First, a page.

chapter presents articles, essays and features dealing with
technical, operational, regulatotory and historical aspects
radio. The layout of some of the available PDF files is my
the "ham radio" (HR) magazine, which was founded by Skip Tenney, W1NLB,
and Jim Fisk, W1HR/W1DTY and published from February 1968 to June 1990.
In its time HR was the preeminent technical magazine for amateur radio,
it had no peers and to this day published some of the most cutting edge
articles in amateur radio history. Feel free to download and circulate
any of the material presented here ...
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or Reader PDF Viewer: 1) Choose Firefox > Options > Applications
2) Select "Portable Document Format (PDF)" from the Content Type
column 3) In the Action column change from "Preview in Firefox"
to "Use Adobe Acrobat ..."
ALL ABOUT SQUEEZE-KEYING
amateurs invented and pioneered electronic Morse code keyers, but today
their knowledge of the different twin-lever keying modes is sparse.
Here is a review and thorough explanation ...
The suffix "-rama" stems from the Ancient Greek word "orama"
which means "wide view". In order to complement "All about
Squeeze-Keying" with a useful practical device, I developed the
unique PIC-based multi-mode Morse code keyer "Keyrama". It enables the
operator to get a wide view of the different keying modes, to compare
its proper logic and accurate timing with other keyers, to follow the
visualized action of dot/dash-memory and to find out to which extent
his specific keying technique really makes use of it ... German version
me take you on a time journey, back to the old days without mobile
phones and internet, when worldwide communication was a real thrill
pioneered by radio amateurs with their homebuilt equipment. Watch
the amazing short movie "CQ-DX"
which was produced in 1956 ...
This video demonstrates persistent iambic squeeze-keying without dot / dash memory at 40 wpm ...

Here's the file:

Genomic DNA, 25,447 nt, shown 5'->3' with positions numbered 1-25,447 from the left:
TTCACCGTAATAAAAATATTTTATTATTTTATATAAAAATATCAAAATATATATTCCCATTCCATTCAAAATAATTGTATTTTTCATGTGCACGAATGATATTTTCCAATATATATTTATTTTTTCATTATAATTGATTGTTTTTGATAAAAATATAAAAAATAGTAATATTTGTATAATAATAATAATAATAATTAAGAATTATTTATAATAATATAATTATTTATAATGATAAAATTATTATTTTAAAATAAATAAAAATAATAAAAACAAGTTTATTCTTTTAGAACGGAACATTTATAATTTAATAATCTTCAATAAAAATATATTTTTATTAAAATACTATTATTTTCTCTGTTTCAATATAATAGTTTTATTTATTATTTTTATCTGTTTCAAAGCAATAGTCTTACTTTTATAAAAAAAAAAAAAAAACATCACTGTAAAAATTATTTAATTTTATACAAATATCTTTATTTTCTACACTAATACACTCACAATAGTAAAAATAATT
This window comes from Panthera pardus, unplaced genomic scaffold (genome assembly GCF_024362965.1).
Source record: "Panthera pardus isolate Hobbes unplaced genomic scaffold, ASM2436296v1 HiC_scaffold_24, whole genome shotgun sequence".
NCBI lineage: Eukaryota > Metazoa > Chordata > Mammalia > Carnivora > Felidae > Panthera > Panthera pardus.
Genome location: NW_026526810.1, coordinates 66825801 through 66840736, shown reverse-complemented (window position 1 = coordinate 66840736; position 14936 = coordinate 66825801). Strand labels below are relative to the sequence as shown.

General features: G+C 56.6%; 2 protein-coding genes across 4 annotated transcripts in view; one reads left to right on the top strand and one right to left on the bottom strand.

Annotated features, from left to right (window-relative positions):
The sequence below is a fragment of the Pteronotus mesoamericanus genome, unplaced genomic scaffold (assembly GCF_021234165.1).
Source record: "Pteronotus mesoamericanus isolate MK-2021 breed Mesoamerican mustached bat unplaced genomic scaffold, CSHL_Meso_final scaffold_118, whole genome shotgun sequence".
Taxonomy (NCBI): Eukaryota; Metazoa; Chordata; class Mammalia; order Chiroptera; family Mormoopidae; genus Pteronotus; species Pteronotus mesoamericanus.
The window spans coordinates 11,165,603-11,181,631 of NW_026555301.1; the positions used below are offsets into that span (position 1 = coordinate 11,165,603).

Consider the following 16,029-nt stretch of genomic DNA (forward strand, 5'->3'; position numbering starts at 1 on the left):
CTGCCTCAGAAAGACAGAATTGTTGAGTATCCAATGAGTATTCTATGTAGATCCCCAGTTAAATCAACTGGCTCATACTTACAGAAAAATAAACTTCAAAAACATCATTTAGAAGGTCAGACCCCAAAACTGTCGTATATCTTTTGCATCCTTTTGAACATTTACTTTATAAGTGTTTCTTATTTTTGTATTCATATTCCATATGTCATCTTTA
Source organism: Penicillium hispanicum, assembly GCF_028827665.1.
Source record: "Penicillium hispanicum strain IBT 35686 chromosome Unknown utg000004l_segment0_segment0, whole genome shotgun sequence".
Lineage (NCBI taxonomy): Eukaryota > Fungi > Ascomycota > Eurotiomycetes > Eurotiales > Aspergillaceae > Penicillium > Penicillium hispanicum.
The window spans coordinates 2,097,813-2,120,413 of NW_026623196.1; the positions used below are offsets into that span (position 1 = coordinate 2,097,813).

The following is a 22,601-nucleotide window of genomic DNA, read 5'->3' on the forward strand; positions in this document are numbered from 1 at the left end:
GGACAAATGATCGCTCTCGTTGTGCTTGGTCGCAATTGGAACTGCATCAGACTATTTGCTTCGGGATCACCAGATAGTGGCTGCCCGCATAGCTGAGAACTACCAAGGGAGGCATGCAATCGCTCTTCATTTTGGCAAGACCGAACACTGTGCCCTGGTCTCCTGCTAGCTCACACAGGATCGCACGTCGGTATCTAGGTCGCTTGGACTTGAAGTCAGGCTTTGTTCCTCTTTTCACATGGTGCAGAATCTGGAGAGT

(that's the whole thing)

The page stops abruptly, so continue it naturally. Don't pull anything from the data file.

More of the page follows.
(in German only)
geht die Leistung, die von einer fehlangepassten Last am Ausgang einer
Übertragungsleitung reflektiert wird ? Jahrelang war ich der
Ansicht, daß sie am Generator total re-reflektiert wird, so wie es von
Walt Maxwell, W2DU, ursprünglich propagiert wurde, und meine
Darstellung dieses Modells war hier zu finden. Inzwischen bin ich zu
anderen Überzeugung gelangt und warum das so ist,
ENERGIEFLUSS UND VERLUSTE AUF
(in German only)
Form des Artikels "Energiefluss auf Übertragungsleitungen", ergänzt um
die Begründung und Berechnung des Zusatzverlustes ...
sensor-paddles worked with the skin-resistance, which is a widely
varying parameter and made two electrodes necessary - in the form of
split or meandering paddles or solid paddles and a conductive hand pad.
They were very unreliable and no pleasure to operate and that's why
they gained a bad reputation. Being a passionate high-speed CW
operator, in the late 1990s I had the idea for a sensor-paddle based on
the capacitance of the human body to ground, which has a much more
settled value of typically around 200 pF. In 2011 I developed CapKey as
the latest evolutionary stage of my initial idea. The result is a
capacitive sensor-paddle controlled solely by software logic, utilizing
one single re-programmable 8-pin PIC microcontroller 12F683 instead of
discrete and specialized ICs in a very simple and easy to build circuit
a new dimension of CW perception to your receiver by incorporating
this simple audio device for pseudo-stereo reception of radio
telegraphy signals. The sound does not seem to originate from the